Researchers found that changing the American Academy of Pediatrics' critical congenital heart disease newborn screening algorithm to contain only one repeat pulse oximetry test yielded similar specificity and sensitivity while having only a slightly higher false-positive rate, compared with the current AAP algorithm with two repeat screens. The findings in Pediatrics suggest that reducing repeat pulse oximetry testing may improve detection of significant cardiac and noncardiac hypoxemic disease in newborns, researchers wrote.
The Ray and Tye Noorda Foundation, partnering with the Wholistic Research and Education Foundation, has awarded University of Utah Health a $740,000 grant to study cannabis. The study will use high-tech brain imaging techniques to examine how cannabinoids affect individuals.
ExxonMobil is investing $7.3 million in malaria research and education initiatives. Funding will go to scientists at Harvard and Oxford universities as well as the Global Health Core and Grassroot Soccer for research, education and awareness programs.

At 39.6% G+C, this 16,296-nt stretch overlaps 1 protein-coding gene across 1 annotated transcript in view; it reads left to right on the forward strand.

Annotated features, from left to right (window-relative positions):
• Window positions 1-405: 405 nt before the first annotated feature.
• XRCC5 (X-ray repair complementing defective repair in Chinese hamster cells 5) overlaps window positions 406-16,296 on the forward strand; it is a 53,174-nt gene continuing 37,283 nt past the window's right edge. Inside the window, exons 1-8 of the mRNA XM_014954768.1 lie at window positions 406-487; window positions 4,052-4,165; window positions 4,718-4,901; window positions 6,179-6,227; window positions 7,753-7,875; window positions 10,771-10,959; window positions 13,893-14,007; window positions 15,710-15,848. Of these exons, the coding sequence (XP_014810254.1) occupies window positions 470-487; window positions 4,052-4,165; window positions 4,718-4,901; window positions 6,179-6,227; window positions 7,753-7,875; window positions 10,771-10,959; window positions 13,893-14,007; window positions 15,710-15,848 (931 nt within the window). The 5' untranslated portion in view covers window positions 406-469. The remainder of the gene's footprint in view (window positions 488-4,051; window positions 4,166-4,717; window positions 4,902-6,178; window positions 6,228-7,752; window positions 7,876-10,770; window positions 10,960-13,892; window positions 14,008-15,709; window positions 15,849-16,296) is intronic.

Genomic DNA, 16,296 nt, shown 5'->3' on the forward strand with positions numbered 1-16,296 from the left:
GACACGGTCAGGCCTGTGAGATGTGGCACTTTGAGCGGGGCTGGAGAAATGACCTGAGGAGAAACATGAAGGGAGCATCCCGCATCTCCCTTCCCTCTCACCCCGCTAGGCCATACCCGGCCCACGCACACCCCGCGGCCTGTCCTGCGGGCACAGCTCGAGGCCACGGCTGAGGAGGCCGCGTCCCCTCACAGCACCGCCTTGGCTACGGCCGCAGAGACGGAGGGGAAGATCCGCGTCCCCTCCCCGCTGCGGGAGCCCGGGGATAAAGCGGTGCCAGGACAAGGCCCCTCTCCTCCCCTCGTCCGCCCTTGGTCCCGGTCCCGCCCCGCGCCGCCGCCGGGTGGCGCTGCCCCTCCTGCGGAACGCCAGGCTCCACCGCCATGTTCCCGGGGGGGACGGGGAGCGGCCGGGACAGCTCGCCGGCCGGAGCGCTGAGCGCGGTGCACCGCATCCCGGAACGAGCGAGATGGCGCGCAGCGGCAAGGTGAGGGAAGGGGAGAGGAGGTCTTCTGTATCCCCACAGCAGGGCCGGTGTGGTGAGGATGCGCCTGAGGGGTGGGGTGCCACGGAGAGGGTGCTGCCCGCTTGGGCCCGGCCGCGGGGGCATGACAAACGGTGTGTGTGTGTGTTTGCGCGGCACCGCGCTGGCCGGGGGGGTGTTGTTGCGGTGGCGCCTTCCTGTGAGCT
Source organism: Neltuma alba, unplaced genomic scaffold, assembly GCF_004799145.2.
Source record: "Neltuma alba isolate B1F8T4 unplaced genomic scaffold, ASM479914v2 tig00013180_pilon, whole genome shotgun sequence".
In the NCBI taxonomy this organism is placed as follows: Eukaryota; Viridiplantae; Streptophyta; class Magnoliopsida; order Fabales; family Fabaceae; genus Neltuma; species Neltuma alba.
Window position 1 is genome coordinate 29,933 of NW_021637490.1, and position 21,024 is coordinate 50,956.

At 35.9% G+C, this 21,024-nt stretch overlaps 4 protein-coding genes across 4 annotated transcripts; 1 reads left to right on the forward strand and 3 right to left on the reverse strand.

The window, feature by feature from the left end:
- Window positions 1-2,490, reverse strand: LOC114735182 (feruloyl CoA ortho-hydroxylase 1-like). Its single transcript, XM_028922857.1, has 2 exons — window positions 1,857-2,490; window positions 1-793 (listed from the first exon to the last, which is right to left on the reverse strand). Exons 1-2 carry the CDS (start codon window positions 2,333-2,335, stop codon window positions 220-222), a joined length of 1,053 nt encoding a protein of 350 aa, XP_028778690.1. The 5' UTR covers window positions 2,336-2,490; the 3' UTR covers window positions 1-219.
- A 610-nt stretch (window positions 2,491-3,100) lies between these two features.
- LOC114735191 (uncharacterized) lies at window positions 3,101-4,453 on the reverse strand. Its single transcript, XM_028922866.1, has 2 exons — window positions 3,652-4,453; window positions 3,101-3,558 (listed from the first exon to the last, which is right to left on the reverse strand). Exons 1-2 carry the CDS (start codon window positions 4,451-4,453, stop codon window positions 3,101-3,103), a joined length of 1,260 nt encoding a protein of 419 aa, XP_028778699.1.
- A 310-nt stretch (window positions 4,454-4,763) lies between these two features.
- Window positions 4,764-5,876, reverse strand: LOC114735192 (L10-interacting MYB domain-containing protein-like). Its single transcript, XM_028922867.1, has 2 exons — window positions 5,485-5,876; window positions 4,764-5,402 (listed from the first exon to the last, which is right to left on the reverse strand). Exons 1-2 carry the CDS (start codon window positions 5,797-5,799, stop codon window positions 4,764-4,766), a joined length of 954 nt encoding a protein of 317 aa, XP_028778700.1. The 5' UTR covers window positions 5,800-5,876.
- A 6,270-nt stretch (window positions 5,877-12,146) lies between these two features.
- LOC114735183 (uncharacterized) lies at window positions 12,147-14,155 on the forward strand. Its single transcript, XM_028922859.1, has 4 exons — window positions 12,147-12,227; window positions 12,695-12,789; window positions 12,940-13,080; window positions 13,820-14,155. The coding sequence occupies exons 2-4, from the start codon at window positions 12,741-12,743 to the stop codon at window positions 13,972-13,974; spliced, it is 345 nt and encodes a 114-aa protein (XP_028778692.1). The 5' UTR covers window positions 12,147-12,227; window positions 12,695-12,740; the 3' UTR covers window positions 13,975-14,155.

The County Health Rankings Report for 2018 reveals place-based health disparities across the country. The Southwest, Southeast, Mississippi Delta, Appalachia and Plains regions lag in certain health measures, and minority residents are disproportionately affected, the report shows.
The US government might charge access fees for remote-sensing imagery data from Landsat satellites and a Department of Agriculture aerial survey program. Some scientists worry that such a change could affect research in a variety of areas.
The North Carolina Science Festival offers a month of events held across the state to expose students to science, technology, engineering and math careers. During one event, data experts from SAS Institute worked with high-schoolers on various elements of STEM to build and test an aircraft-monitoring system at the airport.
A new reality television show is going behind the scenes to film students participating in Milwaukee Area Technical College's Culinary Arts Program. The first episode of "Cook. Plate. Dine." featured students displaying their talents and discussing future career plans as well as their passion for cooking.
Students in an Indiana school district will contribute to the production of a vehicle that can reach more than 230 miles per hour. The initiative is part of a plan announced by Keating Supercars to build the car -- which would be the fastest street-legal car in the country -- in the district.
An Iowa school district plans to expand its career and technical education programs to include electrical technology and plumbing, heating, air conditioning and refrigeration. The district is partnering with a community college to create career pathways for students.